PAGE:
Point taken – however please note that the whole issue of BOT Citizenship arises under the British Nationality Act which is not a Cayman law. It is a British Law – and it is the British government that has at times denied it to persons who have the Right to be Caymanian, a Caymanian passport. 

      I admit it is an extreme example but imagine a Pakistani individual who has come to Birmingham and obtained Naturalisation as a British person. He is legally British but cannot speak English, does not eat cucumber sandwiches, protests that the village pub sells beer, and does not think women should go to university.  Ask the "traditional" Englishman down the street if his neighbour is British and he will answer (perhaps reluctantly) yes.  Ask the same Englishman if his British neighbour is also an Englishman, and he will almost certainly answer no.

      Now bring it down a level. Suppose Madonna is now British due to her residence and marriage. Would anyone ever call her an Englishwoman?

      Cayman is no different and why should it be – of course Madonna’s children will be English – and so will the Pakistani’s – but it may take that generation to get there. Now what is so terribly wrong with that?

      If you are Caymanian through grant and don’t want to wait a generation before you are accepted as a Caymanian, here’s a tip. Sail a catboat one Saturday, clean a conch (and eat it raw), treat the simple folk no differently from the rich, say "good morning" when you pass a stranger on the street, stop referring to some other country as "home"and have a little respect for the generally wonderful, industrious, God-fearing people who struggled for survival on these three small Islands for 10 generations and built it into something special before you turned up and told them they were doing it wrong.  You may have a pleasant surprise.



    • Anonymous says:
  2. anotha dolla bill says:

    Why do we keep recycling the same old people and wonder why we come up with the same results. The guy is now hired and we cant do a single thing about it. Is this not the way things usually go in Cayman. The only thing achieved here is some of high societies people have discovered that they are not as popular and loved as they thought they were. end ofstory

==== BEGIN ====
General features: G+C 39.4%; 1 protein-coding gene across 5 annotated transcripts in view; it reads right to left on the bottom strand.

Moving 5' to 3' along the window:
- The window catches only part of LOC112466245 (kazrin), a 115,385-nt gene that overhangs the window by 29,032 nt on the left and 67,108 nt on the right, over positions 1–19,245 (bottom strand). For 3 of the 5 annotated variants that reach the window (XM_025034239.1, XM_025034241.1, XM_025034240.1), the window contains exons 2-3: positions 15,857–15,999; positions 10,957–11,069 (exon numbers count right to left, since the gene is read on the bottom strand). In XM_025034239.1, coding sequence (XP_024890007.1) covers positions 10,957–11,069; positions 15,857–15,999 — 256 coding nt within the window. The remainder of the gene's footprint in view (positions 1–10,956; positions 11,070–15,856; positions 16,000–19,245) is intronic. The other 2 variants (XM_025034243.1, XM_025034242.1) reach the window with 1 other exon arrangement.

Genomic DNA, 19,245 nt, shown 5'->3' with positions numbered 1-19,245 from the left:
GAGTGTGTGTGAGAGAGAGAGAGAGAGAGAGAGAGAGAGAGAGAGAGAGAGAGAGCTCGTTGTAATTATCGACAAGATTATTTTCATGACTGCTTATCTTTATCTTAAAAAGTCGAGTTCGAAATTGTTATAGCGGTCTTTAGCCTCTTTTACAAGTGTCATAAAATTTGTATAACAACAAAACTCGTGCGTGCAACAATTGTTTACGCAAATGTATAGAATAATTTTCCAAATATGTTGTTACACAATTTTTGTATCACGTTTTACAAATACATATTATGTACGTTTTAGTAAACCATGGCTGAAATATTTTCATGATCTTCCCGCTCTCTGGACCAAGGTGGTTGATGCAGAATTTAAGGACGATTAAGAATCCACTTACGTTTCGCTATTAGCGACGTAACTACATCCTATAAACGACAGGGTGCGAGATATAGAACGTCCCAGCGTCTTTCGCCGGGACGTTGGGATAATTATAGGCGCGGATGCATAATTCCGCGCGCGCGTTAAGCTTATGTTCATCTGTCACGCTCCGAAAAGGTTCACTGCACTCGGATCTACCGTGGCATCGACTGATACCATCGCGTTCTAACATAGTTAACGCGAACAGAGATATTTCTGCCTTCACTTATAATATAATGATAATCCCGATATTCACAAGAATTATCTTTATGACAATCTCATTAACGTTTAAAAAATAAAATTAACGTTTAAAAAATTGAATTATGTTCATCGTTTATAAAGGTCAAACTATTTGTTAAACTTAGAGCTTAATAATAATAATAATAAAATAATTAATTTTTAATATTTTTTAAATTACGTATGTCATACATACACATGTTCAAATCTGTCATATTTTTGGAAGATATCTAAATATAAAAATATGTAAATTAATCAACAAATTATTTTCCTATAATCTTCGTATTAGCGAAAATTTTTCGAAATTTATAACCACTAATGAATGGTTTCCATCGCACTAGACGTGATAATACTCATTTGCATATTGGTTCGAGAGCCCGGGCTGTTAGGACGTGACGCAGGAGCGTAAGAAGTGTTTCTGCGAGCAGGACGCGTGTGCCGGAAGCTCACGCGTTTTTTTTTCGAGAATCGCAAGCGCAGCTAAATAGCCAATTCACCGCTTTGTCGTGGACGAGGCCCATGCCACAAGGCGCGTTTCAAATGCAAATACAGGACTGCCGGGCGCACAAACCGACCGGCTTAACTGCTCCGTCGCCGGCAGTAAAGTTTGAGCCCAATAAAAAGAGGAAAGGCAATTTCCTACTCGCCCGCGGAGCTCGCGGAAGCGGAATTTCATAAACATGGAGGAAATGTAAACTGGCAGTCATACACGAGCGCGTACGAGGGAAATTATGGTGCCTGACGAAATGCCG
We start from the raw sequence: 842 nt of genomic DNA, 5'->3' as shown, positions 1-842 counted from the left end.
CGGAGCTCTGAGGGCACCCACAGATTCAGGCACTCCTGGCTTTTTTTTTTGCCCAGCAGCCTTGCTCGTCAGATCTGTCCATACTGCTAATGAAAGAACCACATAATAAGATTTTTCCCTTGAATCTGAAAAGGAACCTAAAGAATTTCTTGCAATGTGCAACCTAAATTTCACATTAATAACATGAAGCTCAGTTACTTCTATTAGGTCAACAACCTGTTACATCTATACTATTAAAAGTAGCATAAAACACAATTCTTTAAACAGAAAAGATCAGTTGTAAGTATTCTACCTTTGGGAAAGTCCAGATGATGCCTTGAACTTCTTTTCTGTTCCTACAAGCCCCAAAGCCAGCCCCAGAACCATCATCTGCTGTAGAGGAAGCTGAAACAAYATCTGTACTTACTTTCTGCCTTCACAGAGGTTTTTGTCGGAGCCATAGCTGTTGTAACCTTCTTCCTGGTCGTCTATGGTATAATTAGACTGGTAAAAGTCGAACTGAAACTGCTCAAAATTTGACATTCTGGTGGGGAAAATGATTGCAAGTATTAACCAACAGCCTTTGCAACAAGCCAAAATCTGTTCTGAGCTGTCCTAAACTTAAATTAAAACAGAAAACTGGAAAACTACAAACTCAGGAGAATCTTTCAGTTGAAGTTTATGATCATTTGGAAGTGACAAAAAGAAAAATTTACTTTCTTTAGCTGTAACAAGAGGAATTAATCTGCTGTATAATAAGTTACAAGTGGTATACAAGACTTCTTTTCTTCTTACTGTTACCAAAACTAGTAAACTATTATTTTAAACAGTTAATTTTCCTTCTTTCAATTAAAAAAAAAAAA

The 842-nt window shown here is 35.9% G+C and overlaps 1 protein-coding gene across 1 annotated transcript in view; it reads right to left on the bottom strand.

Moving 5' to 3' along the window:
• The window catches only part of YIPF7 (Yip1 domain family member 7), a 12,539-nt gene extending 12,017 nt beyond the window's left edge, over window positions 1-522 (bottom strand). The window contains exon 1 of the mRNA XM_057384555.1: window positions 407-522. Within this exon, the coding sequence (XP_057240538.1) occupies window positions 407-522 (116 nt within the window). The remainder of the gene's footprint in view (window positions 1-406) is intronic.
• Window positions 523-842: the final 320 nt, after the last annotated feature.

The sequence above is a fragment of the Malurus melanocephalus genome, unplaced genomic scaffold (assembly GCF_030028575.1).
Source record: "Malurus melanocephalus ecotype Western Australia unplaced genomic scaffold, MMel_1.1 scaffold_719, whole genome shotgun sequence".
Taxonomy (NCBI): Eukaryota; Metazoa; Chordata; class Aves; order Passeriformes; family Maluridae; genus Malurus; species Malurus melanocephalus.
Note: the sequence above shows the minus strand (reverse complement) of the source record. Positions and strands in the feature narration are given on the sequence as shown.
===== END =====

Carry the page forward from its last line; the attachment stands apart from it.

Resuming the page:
• Afraid to strap on a pair also says:

      Not end of story, Anotha.  This piece has brought a mega-f–k ton of response because people are tired of being victims.  If you check the website you know who bears the responsiblity (it’s in a cool flow chart with 2 individuals in the tong of responsibility.)   Now quit acting like a victim and do something about it!  And to you, Anonomous;  I have to follow the foreign press to have any clarity about what’s happening on the island! 

  3. Anonymous says:

    This is crazy. Political appointment. I hope UDP win. He is going to mess CIMA THE HELL UP!!!!!! 

  4. Anonymous says:


    I don’t usually post on these sites, but due to the totally uninformed, unintelligent posts this article has generated I feel compelled torespond.

    Gordon Rowell is a man of un-impeached ethics and is an asset to this Island. The amount of comments that people have posted about his character and honesty is in my opinion slanderous. If I was Mr. Rowell I would do what I could to find the authors of these posts and sue them!

    Mr. Rowell is married to a professional Caymanian and the two of them have worked hard to provide for their family. How dare people who know nothing about them and nothing about the facts relating to his employment have to nerve to comment.

    Shame on you!!

    • Afraid to strap on a pair also says:

      Maybe you could have a buddy get into the office of CNS…..

  5. Anonymous says:

    There are lot of inaccuracies in the negative comments below.  As someone who used to work with Mr Rowell I can state that he is qualified for the position.  And yes I am Caymanian but I am ashamed that there are still those that would make such remarks without knowing the facts.  You all know how it goes in Cayman sometimes – rumors can be made up out of thin air. 

    Isn’t it time to give the benefit of the doubt and support to those who have made our beloved Island their home and who have contributed to the growth of our industries? 

  6. Anonymous says:

    Can you tell me…What is the different  between a Caymanian and  a BDTC(British dependent Territories Citizen) with a caymanian status.Can somebody with common sense answer me this and what the law say about it.Because we have some ignorants,angry PPM  supporters here…i recall couple of years ago when the minister of education said"That caymanians will vote for a broom stick if you put some clothes on it". and his favorite quote"Caymanians don’t like xpats"Vote the PPM out……..

    • Anonymous says: